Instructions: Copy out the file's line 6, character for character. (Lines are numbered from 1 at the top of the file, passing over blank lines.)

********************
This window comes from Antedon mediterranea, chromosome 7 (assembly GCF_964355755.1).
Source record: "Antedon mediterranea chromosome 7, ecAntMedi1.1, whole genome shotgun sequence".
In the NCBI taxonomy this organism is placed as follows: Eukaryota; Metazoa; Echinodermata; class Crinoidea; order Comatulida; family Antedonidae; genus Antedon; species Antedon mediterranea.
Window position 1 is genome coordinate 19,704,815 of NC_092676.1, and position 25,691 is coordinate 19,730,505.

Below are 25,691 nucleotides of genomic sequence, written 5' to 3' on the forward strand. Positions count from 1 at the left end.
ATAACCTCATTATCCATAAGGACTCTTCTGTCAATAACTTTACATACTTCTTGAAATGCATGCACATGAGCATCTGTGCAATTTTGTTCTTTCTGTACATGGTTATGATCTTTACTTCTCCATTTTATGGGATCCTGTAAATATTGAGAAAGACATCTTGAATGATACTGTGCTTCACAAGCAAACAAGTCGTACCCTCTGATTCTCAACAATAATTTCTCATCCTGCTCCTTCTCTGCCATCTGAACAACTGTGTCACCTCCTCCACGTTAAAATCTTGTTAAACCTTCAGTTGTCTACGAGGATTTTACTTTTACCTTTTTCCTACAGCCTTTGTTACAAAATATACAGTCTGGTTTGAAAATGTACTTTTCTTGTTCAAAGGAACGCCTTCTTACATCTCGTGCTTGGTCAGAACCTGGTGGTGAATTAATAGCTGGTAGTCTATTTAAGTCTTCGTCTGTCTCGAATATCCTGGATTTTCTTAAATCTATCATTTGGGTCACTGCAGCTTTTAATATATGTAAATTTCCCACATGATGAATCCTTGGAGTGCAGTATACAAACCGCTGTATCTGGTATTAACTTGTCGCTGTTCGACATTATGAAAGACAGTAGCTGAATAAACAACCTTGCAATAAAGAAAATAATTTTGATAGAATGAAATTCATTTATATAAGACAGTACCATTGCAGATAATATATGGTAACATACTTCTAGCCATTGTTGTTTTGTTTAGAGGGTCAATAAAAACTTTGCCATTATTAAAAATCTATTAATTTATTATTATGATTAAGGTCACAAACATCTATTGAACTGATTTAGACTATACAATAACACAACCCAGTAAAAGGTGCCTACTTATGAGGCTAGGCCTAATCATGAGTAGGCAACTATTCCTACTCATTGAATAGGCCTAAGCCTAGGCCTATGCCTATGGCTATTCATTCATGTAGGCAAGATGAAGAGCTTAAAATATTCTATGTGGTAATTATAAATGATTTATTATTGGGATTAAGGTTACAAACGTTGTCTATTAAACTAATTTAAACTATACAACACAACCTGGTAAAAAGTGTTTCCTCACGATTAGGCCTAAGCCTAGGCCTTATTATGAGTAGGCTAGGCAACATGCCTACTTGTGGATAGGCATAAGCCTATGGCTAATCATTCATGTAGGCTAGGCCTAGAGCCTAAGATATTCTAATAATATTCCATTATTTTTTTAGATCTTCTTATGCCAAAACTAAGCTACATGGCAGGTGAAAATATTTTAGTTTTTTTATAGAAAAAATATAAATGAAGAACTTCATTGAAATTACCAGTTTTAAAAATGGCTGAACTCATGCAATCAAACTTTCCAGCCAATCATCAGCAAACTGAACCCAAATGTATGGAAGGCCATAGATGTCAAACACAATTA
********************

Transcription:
ATAACCTCATTATCCATAAGGACTCTTCTGTCAATAACTTTACATACTTCTTGAAATGCATGCACATGAGCATCTGTGCAATTTTGTTCTTTCTGTACATGGTTATGATCTTTACTTCTCCATTTTATGGGATCCTGTAAATATTGAGAAAGACATCTTGAATGATACTGTGCTTCACAAGCAAACAAGTCGTACCCTCTGATTCTCAACAATAATTTCTCATCCTGCTCCTTCTCTGCCATCTGAACAACTGTGTCACCTCCTCCACGTTAAAATCTTGTTAAACCTTCAGTTGTCTACGAGGATTTTACTTTTACCTTTTTCCTACAGCCTTTGTTACAAAATATACAGTCTGGTTTGAAAATGTACTTTTCTTGTTCAAAGGAACGCCTTCTTACATCTCGTGCTTGGTCAGAACCTGGTGGTGAATTAATAGCTGGTAGTCTATTTAAGTCTTCGTCTGTCTCGAATATCCTGGATTTTCTTAAATCTATCATTTGGGTCACTGCAGCTTTTAATATATGTAAATTTCCCACATGATGAATCCTTGGAGTGCAGTATACAAACCGCTGTATCTGGTATTAACTTGTCGCTGTTCGACATTATGAAAGACAGTAGCTGAATAAACAACCTTGCAATAAAGAAAATAATTTTGATAGAATGAAATTCATTTATATAAGACAGTACCATTGCAGATAATATATGGTAACATACTTCTAGCCATTGTTGTTTTGTTTAGAGGGTCAATAAAAACTTTGCCATTATTAAAAATCTATTAATTTATTATTATGATTAAGGTCACAAACATCTATTGAACTGATTTAGACTATACAATAACACAACCCAGTAAAAGGTGCCTACTTATGAGGCTAGGCCTAATCATGAGTAGGCAACTATTCCTACTCATTGAATAGGCCTAAGCCTAGGCCTATGCCTATGGCTATTCATTCATGTAGGCAAGATGAAGAGCTTAAAATATTCTATGTGGTAATTATAAATGATTTATTATTGGGATTAAGGTTACAAACGTTGTCTATTAAACTAATTTAAACTATACAACACAACCTGGTAAAAAGTGTTTCCTCACGATTAGGCCTAAGCCTAGGCCTTATTATGAGTAGGCTAGGCAACATGCCTACTTGTGGATAGGCATAAGCCTATGGCTAATCATTCATGTAGGCTAGGCCTAGAGCCTAAGATATTCTAATAATATTCCATTATTTTTTTAGATCTTCTTATGCCAAAACTAAGCTACATGGCAGGTGAAAATATTTTAGTTTTTTTATAGAAAAAATATAAATGAAGAACTTCATTGAAATTACCAGTTTTAAAAATGGCTGAACTCATGCAATCAAACTTTCCAGCCAATCATCAGCAAACTGAACCCAAATGTATGGAAGGCCATAGATGTCAAACACAATTA